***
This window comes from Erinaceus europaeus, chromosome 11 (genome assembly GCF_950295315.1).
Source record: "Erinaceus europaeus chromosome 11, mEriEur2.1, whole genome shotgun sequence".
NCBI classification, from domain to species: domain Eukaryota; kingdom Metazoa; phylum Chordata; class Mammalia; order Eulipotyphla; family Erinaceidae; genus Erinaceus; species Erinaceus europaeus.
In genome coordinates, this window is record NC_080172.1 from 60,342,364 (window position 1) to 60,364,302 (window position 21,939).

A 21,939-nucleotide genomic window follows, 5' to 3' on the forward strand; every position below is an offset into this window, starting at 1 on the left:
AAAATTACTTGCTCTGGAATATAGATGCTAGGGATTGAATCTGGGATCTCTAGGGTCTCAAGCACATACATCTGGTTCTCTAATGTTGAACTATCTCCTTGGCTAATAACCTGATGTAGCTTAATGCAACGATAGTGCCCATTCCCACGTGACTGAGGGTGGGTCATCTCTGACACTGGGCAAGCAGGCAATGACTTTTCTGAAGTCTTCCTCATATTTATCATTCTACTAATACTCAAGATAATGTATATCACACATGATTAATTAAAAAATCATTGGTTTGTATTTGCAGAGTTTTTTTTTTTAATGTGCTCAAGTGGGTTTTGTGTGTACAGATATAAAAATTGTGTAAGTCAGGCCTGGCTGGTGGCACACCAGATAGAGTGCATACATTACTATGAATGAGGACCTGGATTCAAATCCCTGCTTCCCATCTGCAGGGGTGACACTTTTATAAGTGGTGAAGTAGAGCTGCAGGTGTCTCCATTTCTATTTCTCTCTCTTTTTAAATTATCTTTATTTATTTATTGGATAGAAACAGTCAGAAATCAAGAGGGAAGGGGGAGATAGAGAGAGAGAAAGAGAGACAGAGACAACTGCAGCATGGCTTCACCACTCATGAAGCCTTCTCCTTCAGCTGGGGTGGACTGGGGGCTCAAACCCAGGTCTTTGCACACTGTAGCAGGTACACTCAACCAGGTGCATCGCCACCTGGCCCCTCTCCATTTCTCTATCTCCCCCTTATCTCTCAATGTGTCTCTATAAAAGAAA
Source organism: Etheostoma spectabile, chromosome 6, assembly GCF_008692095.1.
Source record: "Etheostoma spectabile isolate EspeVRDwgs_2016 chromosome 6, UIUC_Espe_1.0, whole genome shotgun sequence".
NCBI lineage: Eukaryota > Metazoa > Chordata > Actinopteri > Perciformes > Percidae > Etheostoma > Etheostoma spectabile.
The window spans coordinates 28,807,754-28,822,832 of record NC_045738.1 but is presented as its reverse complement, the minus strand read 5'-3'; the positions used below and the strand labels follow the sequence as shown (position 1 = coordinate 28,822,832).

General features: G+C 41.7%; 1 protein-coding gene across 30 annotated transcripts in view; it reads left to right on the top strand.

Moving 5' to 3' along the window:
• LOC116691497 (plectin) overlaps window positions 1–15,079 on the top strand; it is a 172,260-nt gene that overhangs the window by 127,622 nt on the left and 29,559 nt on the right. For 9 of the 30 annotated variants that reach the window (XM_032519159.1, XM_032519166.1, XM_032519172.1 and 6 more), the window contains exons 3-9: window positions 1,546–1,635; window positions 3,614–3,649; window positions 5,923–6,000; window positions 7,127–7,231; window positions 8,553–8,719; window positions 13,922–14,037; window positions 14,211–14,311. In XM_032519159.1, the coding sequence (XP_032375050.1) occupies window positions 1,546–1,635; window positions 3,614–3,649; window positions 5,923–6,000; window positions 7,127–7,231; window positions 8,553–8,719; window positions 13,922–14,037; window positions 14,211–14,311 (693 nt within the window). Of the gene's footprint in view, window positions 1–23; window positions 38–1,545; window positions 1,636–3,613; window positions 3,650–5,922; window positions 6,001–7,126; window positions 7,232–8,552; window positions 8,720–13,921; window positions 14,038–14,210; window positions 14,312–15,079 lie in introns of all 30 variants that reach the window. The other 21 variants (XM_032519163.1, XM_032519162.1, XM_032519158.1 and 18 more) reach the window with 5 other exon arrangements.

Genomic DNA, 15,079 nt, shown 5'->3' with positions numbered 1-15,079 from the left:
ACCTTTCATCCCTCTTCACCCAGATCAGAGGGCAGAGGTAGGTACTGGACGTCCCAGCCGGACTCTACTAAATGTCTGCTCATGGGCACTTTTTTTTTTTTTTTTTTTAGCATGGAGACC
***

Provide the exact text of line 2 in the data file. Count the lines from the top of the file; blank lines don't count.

Source record: "Erinaceus europaeus chromosome 11, mEriEur2.1, whole genome shotgun sequence".